ProtonVPN takes a slightly different tack: in its setup, called Secure Core, one server is in a country like Switzerland or Sweden with strong data protection laws and another somewhere else. “If the other VPN server is somehow compromised,” ProtonVPN promises, “your online traffic and IP address remain safe.”

Dubious Claims

According to these claims, double VPNs sound like a clear upgrade for security. Of course, this raises the obvious—if slightly awkward—question of why not every VPN service offers them.

This is because these claims are, at best, an overstatement. For example, Surfshark’s claim that it’s harder to breach two servers than it is one is true—though we’re not sure if it’d be twice as hard. Even if true, to crack the encryption on one server or connection could take a billion years if using a brute force attack, so turning that to two billion seems excessive.

ProtonVPN’s claim seems to make more sense at first. After all, if a server is compromised, your data could be there for all to see. This means going through a second server in a country with more strict privacy laws makes sense.  However, with the right warrant, authorities could still request your data and the company will cooperate.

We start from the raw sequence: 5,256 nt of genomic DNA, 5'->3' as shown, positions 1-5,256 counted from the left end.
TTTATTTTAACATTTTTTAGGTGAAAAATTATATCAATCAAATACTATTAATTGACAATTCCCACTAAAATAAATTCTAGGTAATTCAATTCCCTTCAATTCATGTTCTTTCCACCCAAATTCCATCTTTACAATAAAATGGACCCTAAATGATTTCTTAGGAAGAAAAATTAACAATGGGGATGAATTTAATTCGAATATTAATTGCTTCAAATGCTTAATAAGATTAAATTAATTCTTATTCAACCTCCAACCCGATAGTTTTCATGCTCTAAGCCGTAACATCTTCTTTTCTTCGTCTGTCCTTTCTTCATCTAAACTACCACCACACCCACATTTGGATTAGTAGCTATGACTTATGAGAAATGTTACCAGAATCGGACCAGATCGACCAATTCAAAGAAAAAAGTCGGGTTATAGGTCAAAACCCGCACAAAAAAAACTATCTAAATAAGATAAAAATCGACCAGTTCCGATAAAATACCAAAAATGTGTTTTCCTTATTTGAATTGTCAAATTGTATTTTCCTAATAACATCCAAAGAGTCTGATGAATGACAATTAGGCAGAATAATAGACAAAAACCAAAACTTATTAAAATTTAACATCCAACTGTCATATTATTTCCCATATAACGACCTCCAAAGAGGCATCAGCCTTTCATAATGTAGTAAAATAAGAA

While ProtonVPN can’t hand over all your information—its own encryption protocols prevent that—some information will still leak out, enough at least that it might not be worth the huge hit to performance your internet connection takes for going through two VPN tunnels.

Digging a Deeper Hole

These two aren’t even the most egregious claims: Hide.me goes even a step further: on top of all other benefits, it can even improve your connection speed in certain situations. We wonder which situations these are, as we’ve never in all our days of VPN speed testing seen a VPN improve a network’s speed.

In the same vein, NordVPN backs up its assertion of “complete privacy” when using double VPN with the following statement: “nobody, not even your ISP can see your final destination on the web. They can only know that you are using a VPN service.” As we explain in this article, that’s what a VPN does, period—no matter if you hop once, twice, or eight times. To claim only a double VPN provides this is simply untrue.

While there is certainly a case, albeit a small one, to be made for double VPN connections, most of the claims you’ll see on the websites of VPN services are there to part you from your money. As the struggle for VPN market share heats up, though, we can expect more wild claims like the ones we’ve outlined above; make sure to take them with a grain of salt.

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Profile Photo for Fergus O'Sullivan Fergus O'Sullivan
Fergus is a freelance writer for How-To Geek. He has seven years of tech reporting and reviewing under his belt for a number of publications, including GameCrate and Cloudwards. He's written more articles and reviews about cybersecurity and cloud-based software than he can keep track of---and knows his way around Linux and hardware, too.